Column: A locally hatched businessMany people fantasize about quitting their day jobs in order to run their own businesses. When Duluthian Jason Amundsen’s day job quit on him, rather than pound the pavement for employment, he identified a niche to fill.
By: Eddy Gilmore, For the Budgeteer News
Many people fantasize about quitting their day jobs in order to run their own businesses.
When Duluthian Jason Amundsen’s day job quit on him, rather than pound the pavement for employment, he identified a niche to fill.
As a proud wrangler of a small backyard flock of chickens myself, I went into this interview with the self-described “head clucker” of Locally Laid Eggs being rather incredulous at the prospects of making a profit from pasture-based hens. Imagine the prospects of earning a profit by caring for more than 2000 chickens, and all the complications that come with that.
First, Amundsen found suitable pasture to rent in Wrenshall for his flock of working girls to forage. Then he paid
to punch a well for a supply of fresh water. Chicken houses were constructed from scratch. Then electricity was trenched out to each of the hen houses.
Think of all this infrastructure poured into rented land for the sake of hens that on average lay approximately one egg every 25 hours!
It seems one of Jason’s favorite topics to discuss are the numerous mistakes they made along the way as they learned to bring their knowledge of chickens from the scale of a backyard flock to the commercial.
Providing adequate water-delivery systems last winter, their first in the business, was enormously challenging and fraught with trials. Just three days before our conversation he began a better grain-delivery system that he figures will cut his feed budget in half due to there being that much less waste.
Then there’s the endless collection of eggs. Two thousand eggs a day is not mere chicken scratch. Add in dozens of other menial tasks such as the constant moving of fences for fresh pasture, and it becomes mind-boggling to understand how he and his wife have been able to develop a solid business plan that has resulted in a profit after their first year.
It all comes back to that niche I spoke of earlier. Prior to launching the business, Jason observed (as many of us have, but weren’t crazy enough to do anything about) that the Whole Foods Co-op did not have a supply of eggs from our immediate region.
There’s clearly a market for locally laid eggs from pasture, but the simplicity and sustainability of Amundsen’s business model borders on the awe-inspiring.
Jason often comments about the steep learning curve they have endured to get to this point. A post on their blog from last June underscores this when they observed the many labor-saving options being used by a farm they were invited to visit. As Lucie, his wife, bluntly yet eloquently states on their blog, “It was an Amish facility. Yes, a farmer who rejects the modernity of zippers and buttons grossly out-techs us. Yeah, that stings.”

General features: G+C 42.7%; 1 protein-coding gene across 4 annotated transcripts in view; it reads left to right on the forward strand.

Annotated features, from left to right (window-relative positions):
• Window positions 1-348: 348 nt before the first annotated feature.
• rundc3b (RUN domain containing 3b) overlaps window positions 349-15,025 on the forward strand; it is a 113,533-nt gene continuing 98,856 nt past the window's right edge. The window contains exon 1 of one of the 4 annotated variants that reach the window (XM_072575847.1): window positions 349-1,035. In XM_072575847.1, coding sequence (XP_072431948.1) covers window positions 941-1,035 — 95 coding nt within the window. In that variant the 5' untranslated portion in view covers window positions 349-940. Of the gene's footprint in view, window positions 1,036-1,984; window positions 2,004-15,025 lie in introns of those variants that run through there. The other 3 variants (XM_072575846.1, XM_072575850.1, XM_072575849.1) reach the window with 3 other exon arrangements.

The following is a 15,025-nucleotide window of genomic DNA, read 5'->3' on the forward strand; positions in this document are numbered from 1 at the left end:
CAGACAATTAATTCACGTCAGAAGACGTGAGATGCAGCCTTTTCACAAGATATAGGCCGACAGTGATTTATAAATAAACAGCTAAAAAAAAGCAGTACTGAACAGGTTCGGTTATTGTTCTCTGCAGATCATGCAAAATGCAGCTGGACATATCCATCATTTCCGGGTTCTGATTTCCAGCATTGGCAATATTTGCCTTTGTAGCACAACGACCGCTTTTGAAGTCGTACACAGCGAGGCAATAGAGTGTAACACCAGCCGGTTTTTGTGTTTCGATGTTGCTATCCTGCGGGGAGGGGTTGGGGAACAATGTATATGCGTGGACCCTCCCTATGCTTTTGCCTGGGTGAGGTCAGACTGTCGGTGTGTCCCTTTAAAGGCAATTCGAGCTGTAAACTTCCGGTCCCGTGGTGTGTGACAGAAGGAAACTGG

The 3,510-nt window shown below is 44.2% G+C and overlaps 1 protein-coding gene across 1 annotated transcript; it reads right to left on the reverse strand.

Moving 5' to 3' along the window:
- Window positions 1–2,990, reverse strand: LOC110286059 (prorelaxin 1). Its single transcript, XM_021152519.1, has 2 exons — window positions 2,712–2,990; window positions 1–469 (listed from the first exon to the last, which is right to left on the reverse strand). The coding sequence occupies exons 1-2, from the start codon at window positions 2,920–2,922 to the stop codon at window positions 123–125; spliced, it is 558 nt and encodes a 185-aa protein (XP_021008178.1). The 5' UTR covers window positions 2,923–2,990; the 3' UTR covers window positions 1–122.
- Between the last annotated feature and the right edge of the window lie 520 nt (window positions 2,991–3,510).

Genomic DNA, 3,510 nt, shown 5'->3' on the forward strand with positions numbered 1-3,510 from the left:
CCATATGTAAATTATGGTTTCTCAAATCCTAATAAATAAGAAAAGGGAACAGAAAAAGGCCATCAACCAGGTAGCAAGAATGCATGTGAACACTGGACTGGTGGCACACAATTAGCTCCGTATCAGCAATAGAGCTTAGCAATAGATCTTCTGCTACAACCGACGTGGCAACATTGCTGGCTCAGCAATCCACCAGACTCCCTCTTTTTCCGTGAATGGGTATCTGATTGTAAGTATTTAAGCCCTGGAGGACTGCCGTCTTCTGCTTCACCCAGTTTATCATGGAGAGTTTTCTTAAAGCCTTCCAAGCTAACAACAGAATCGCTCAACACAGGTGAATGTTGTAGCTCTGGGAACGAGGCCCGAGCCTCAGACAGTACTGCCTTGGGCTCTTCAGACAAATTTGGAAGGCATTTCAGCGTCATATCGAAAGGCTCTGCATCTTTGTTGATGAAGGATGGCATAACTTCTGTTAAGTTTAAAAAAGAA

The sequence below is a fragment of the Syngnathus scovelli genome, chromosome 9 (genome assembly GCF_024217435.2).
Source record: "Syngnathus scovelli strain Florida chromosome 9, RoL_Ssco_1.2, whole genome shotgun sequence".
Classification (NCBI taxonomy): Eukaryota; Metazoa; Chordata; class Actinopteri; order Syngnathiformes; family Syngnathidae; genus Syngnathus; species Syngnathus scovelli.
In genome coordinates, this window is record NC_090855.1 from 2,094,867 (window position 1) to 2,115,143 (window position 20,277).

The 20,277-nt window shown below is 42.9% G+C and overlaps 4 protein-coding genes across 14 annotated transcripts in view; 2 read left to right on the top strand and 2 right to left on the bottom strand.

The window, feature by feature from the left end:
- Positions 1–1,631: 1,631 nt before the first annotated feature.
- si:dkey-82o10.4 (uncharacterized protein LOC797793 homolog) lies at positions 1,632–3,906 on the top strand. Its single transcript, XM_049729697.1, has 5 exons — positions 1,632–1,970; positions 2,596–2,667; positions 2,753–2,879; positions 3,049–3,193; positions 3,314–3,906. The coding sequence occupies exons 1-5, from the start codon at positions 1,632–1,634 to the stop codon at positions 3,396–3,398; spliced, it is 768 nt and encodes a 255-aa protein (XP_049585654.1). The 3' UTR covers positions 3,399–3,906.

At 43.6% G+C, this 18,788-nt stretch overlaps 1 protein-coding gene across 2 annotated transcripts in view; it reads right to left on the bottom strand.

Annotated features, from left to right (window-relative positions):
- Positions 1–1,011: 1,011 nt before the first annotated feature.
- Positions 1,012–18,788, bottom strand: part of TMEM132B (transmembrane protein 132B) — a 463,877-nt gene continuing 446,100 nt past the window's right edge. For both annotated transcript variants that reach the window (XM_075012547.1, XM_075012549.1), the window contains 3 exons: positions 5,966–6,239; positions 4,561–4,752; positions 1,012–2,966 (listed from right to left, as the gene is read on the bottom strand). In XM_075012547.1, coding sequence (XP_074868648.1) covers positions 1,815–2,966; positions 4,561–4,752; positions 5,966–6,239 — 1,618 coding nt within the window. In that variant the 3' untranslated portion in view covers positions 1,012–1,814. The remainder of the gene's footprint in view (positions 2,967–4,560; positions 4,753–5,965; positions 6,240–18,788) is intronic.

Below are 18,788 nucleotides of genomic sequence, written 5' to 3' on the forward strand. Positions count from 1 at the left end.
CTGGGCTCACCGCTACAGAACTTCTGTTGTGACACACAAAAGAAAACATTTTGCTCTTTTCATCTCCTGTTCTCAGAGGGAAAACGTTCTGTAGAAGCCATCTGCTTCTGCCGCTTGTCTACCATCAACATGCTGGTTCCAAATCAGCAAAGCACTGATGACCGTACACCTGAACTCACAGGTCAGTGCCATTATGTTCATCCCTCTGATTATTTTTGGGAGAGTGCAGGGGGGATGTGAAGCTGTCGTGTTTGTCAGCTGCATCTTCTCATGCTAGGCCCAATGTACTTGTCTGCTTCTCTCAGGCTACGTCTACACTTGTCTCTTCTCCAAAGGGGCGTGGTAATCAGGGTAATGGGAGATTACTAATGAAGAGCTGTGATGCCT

They have had to be resilient and flexible while developing a recognizable and desirable brand in Locally Laid. The phrase “Adapt or die” comes to mind when reflecting on their experiences, such as when an inspector from the state declined to give them the go-ahead on their egg-cleaning facility just two weeks before thousands of eggs would start appearing daily. Jason contacted an acquaintance in the food distribution industry and was able to rent a space in an approved facility while installing all the necessary equipment to meet the USDA’s exacting requirements at the 11th hour.
Now back to that business plan: The Amundsens have done an admirable job of landing solid, regular customers such as the Whole Foods Co-op and the Duluth Grill. The real kicker, in my opinion, is the expansion of their brand that is nothing short of remarkable. Multiple farms are gradually coming on board regionally as they pursue contract production. This is how they have been able to land and supply important customers in the Twin Cities, for instance.
Other farms which meet Locally Laid’s standards for pasture-raised eggs, but have no interest in marketing, supply the eggs through contract production down there. A distributor takes care of supplying them to customers under the Locally Laid brand. This will soon be spreading to other states as the reach of the brand expands and other farms are able to successfully supply local customers with locally laid eggs.
Perhaps the biggest surprise is that Locally Laid’s commercial finished second in online voting among 30,000 contenders for a free Superbowl commercial sponsored by Intuit. This small outfit from the Northland actually has a solid chance to be awarded a commercial during the most-watched television event of the year. Judges are currently whittling the field down to semi-finalists, and we’ll know if Locally Laid made this elite cut on October 28.
Currently, the Amundsens are on the cusp of moving the flagship operation to land they are purchasing. Then they’ll be able to develop a far more efficient egg collection system, will build propane-heated hen houses, and this will in turn make water-delivery systems more viable in the winter, etc.
Their optimism for the future of the business seems boundless, and though I arrived a skeptic, I left thoroughly convinced of their ultimate success.
Monthly Budgeteer columnist Eddy Gilmore is a freelance writer, father of twins and husband of one. He can be reached via e-mail at eddyg_123@ yahoo.com.